Sunday, July 15, 2012

Ben Sheets: First Impressions

I left the house at 1:30 this afternoon for some father/daughter time, though the off-and-on rain put a damper on that.  Still, after some fun, we got back around 5:00 in time to send the wife to work and get dinner ready for the munchkin before bed time.  Then...it was to the TV and lovely DVR recording of the Mets/Braves. 

Ben Sheets was superb and that goes beyond just the numbers, which were excellent at 6 innings, 2 hits (including a double), a walk, and five strikeouts.  He threw 88 pitches and 57 went for strikes and with the highly inconsistent C.B. Bucknor behind the plate, that is an insanely notable accomplishment.  Probably was (and should have been) on a pitch limit so six efficient innings and a win to his record (and my J.V. fantasy team). 

His curve was working for most of the game, but was especially good early.  Ruben Tejada K'd on one to open things, Daniel Murphy flew out to Michael Bourn on another, and another ended the first when Ike Davis essentially flipped the bat after it to fly out to Jason Heyward.  He did fall in love with it a bit much in his one "bad" inning in the third.  Against Murphy, he used a pair of curves to help get a strike two and had Murphy guessing curve again, but Sheets went with his fastball and Murphy purposely fouled it away without much of a stride.  Instead of doubling up on the fastball with Murphy sitting curve, Sheets threw another breaking ball and it was a hanger.  Murphy drilled it to left-center and only the slowness of Jose Thole kept a run from scoring.  Sheets navigated the potential disaster by retiring David Wright and didn't allow another runner to reach.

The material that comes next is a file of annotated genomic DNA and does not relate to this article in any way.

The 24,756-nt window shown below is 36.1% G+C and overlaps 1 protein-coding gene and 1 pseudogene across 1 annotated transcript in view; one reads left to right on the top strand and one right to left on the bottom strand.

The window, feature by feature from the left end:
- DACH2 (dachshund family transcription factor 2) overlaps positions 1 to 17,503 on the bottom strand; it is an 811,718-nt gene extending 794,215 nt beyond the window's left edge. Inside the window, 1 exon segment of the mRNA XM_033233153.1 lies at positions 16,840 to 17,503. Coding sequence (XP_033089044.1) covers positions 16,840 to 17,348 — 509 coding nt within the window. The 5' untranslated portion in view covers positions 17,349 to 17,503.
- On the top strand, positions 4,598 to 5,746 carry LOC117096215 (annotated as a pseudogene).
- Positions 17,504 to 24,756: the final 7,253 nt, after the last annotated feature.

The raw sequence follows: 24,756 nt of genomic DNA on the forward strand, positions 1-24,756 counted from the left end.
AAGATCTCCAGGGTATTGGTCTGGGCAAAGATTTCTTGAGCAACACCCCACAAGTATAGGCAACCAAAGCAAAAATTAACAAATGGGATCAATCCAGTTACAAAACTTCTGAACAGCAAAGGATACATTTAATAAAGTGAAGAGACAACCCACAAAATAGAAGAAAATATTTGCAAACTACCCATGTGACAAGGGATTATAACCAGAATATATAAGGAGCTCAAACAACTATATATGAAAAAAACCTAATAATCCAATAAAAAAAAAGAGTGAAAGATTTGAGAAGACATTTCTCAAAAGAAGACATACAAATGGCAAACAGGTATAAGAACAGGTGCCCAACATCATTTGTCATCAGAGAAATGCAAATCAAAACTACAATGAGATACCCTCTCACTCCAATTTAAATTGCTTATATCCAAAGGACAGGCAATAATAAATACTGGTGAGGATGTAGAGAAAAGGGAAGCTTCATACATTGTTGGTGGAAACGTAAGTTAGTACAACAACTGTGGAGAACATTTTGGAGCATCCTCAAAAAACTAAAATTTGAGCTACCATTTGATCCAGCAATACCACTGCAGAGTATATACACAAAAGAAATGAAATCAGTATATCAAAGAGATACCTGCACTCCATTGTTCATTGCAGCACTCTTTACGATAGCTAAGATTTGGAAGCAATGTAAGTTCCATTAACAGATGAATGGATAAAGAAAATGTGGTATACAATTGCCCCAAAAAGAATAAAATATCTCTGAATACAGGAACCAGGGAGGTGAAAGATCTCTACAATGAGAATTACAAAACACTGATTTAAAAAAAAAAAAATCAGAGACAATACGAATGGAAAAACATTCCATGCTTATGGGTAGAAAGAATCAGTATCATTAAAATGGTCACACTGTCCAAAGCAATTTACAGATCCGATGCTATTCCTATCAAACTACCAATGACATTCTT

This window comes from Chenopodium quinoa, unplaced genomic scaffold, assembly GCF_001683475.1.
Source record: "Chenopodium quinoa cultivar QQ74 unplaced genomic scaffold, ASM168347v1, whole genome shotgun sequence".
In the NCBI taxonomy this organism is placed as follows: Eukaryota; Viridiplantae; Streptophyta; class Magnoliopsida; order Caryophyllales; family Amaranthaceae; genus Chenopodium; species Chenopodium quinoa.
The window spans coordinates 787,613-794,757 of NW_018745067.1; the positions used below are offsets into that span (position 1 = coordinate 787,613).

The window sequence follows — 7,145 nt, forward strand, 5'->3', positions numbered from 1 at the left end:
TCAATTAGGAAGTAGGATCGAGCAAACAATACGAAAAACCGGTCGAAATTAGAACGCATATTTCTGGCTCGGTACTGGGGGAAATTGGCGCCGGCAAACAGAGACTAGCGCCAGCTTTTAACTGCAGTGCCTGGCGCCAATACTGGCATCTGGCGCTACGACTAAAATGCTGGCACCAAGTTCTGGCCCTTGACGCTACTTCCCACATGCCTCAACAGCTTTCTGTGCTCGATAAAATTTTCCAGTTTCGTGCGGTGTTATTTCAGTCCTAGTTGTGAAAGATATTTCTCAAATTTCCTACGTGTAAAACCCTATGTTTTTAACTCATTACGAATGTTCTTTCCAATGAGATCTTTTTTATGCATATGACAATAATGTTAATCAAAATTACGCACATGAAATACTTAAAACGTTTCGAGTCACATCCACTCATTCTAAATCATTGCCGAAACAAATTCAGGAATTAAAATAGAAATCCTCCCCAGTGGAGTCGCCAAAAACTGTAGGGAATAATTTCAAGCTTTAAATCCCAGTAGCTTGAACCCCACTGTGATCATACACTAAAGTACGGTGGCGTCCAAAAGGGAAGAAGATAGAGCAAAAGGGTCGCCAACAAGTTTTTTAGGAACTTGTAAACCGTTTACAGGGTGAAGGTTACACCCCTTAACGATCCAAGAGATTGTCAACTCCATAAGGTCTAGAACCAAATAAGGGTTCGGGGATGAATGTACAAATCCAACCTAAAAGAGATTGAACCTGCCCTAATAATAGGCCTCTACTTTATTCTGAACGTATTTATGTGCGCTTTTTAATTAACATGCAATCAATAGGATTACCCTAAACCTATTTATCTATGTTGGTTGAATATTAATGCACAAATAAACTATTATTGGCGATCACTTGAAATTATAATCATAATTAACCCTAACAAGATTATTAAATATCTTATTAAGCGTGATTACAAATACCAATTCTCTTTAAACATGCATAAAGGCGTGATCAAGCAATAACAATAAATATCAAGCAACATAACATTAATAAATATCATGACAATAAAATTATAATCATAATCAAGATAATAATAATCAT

Sheets' fastball was sitting around 91 mph, though he did get it up to 93 mph from what I saw.  What was more key that velocity was that he kept it low and generally on the corners.  He hit Brian McCann's glove with regularity.  He didn't go up in the zone with it very much, though he did get a K against Wright to end the sixth that way. 

Early on, he struggled with his cutter as it had a little too much movement to it and righties easily laid off of it.  Later in the game, he was able to effectively utilize it and when Sheets has all three pitches working like that, there is not a lot a hitter can do.  It's difficult to tell the difference in velocity between his cutter and his changeup so maybe more of his cutters were actually changeups because I don't recall many of them.  That said, they tended to still have a good deal of bite to them, but were closer to the zone to allow hitters to offer at them.

Overall, you love when a pitcher exits a game and your sole complaint is that he should have gotten a bunt down.  Damn good performance.  Now, hopefully the sequel isn't a letdown. 

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